Perhaps most importantly, the realization of a woman that she is a mother is one of the most humanizing experiences. Far from viewing moms as “fetal incubators,” almost everyone looks to their mothers with gratitude and love. Christiansen writes, “I wonder if Susan Bordo yearly sends a Mother’s Day card to her ‘fetal incubator?’ Where would we be without our mothers? That’s easy: nonexistent. I thank God for the nurturing and love my mother gave me as I was incubating. Thank yours today.”

Why We Offer Ultrasounds

More than 60% of Care Net affiliated centers offer ultrasounds to confirm pregnancy. An ultrasound allows a woman facing a difficult pregnancy decision to gain crucial information vital to her decision-making process, such as confirmation of pregnancy, age of the baby, and even his/her heart rate. Some women will connect with their child on a deep level and gain courage for the future. Regardless of their future plans or decisions, these women often recognize that the “clump of cells” inside of them is a life: their own baby. Women who are considering an abortion deserve to be fully informed before taking the next step. Offering an ultrasound to a woman who is considering abortion, far from belittling her, communicates respect and acknowledges her dignity. It says, You have a right to this information, a right to know what is going on inside your own body. It is up to you to determine what you do with this knowledge. Because I respect you, I want you to be empowered with the truth. An ultrasound cannot lie, it simply reveals reality. For many women, that reality has a name: a baby. Rather than presuming what they think, simply listen to what the women have to say.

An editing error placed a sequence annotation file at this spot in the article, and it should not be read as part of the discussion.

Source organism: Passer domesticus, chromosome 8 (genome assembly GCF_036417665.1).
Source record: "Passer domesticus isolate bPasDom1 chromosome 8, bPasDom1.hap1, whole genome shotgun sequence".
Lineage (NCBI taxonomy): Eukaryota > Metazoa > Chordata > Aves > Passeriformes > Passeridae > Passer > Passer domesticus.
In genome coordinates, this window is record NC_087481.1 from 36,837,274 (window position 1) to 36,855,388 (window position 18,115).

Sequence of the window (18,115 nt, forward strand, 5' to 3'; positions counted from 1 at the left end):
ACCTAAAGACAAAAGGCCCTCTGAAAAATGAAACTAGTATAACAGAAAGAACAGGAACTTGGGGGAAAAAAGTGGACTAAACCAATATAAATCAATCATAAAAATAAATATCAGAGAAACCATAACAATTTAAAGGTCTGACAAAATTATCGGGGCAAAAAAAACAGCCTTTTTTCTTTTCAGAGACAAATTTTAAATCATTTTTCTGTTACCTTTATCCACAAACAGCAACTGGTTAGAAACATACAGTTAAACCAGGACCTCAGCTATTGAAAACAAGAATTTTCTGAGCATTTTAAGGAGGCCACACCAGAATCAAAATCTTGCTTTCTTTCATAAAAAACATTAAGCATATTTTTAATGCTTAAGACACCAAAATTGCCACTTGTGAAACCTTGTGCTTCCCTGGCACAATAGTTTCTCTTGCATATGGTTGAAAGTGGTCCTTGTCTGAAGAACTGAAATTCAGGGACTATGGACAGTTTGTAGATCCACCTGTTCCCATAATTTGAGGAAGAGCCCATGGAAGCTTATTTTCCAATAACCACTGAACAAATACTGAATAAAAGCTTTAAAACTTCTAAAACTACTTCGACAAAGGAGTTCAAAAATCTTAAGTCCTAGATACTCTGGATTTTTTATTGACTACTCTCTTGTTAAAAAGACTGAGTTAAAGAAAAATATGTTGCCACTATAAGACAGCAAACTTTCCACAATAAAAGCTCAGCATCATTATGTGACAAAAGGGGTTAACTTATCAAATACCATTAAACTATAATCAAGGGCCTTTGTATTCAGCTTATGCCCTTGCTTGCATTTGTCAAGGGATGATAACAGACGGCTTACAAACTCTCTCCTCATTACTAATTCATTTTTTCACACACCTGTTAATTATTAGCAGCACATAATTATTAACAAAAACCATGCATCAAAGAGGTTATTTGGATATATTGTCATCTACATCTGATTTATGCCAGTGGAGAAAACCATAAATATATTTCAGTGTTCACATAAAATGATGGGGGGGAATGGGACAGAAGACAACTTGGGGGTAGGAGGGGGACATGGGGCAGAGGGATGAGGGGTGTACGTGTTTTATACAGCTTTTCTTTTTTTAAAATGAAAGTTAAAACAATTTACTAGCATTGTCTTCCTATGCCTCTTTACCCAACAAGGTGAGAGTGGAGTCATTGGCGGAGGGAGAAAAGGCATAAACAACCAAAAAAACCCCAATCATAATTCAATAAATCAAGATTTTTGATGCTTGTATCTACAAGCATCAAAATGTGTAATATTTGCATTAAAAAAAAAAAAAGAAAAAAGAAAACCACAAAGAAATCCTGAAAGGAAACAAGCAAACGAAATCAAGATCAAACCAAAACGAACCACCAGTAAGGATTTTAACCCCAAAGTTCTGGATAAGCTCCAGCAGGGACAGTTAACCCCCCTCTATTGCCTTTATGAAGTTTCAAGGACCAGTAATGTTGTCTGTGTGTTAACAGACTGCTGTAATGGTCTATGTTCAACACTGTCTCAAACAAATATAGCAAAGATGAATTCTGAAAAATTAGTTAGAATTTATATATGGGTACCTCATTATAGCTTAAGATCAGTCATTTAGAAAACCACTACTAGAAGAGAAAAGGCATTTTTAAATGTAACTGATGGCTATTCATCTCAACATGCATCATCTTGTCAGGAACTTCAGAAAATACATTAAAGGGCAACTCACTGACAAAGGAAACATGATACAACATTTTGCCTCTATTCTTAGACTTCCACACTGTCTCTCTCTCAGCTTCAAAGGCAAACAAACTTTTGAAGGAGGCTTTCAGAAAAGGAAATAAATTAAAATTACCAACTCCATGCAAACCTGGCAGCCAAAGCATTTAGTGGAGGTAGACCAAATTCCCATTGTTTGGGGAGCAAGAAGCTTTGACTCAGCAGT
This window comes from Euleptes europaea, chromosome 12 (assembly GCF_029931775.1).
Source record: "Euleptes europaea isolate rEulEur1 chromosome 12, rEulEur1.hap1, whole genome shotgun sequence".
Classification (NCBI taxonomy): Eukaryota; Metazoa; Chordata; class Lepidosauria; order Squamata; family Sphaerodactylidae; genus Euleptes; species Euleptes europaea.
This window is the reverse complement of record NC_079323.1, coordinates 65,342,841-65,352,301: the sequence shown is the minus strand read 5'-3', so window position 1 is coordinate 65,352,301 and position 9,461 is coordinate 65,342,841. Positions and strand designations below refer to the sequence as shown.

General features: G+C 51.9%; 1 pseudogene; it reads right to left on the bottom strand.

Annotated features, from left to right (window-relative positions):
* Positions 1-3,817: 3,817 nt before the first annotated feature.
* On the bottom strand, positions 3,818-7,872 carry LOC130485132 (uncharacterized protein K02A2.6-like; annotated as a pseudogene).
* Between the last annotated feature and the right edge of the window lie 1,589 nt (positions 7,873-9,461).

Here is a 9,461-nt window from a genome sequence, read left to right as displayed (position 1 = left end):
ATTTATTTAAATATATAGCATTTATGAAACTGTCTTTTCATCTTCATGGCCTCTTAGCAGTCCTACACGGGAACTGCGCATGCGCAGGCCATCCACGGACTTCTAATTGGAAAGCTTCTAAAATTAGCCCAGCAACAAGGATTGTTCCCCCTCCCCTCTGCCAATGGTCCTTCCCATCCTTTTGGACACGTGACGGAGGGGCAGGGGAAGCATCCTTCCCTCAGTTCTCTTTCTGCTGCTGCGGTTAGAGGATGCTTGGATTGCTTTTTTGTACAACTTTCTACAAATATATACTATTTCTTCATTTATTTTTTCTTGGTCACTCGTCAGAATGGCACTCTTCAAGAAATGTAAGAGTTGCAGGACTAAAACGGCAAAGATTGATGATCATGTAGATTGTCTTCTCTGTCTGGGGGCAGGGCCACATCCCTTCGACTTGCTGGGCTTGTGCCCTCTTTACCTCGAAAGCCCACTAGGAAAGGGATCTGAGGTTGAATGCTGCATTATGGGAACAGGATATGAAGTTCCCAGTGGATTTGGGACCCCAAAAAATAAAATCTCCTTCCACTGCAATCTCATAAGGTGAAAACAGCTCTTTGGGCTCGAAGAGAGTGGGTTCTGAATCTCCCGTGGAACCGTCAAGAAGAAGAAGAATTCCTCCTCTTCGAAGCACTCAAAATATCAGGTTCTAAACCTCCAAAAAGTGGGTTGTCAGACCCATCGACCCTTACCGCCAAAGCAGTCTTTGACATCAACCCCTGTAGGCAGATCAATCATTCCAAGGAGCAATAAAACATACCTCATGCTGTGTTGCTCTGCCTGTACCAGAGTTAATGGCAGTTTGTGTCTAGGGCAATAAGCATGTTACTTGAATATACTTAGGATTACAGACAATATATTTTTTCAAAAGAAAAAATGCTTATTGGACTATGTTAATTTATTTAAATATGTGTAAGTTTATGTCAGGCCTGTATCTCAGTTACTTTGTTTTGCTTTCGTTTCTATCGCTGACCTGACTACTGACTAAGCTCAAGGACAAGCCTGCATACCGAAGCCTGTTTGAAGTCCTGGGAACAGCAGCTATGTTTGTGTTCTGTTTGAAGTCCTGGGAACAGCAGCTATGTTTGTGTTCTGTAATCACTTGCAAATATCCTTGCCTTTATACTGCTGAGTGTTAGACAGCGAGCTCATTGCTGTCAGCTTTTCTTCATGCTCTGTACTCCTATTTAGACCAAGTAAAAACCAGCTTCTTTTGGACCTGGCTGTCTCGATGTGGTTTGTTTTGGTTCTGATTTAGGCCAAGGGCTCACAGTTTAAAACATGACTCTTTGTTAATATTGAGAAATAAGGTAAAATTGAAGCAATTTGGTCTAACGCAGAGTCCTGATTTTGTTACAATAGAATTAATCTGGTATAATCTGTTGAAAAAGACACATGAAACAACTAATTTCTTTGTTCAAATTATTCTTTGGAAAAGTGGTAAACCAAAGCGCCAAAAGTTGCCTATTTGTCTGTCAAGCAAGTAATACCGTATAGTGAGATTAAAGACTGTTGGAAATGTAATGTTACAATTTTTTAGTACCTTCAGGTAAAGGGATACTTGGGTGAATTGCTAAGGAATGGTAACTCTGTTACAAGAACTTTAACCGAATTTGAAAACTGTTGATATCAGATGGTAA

Headshot1.jpgBecca Samelson is the Care Net Center Services intern. She is a junior at Patrick Henry College and will graduate with a degree in journalism in Spring 2018. Her writing has been featured in both The Herald and Founders magazine.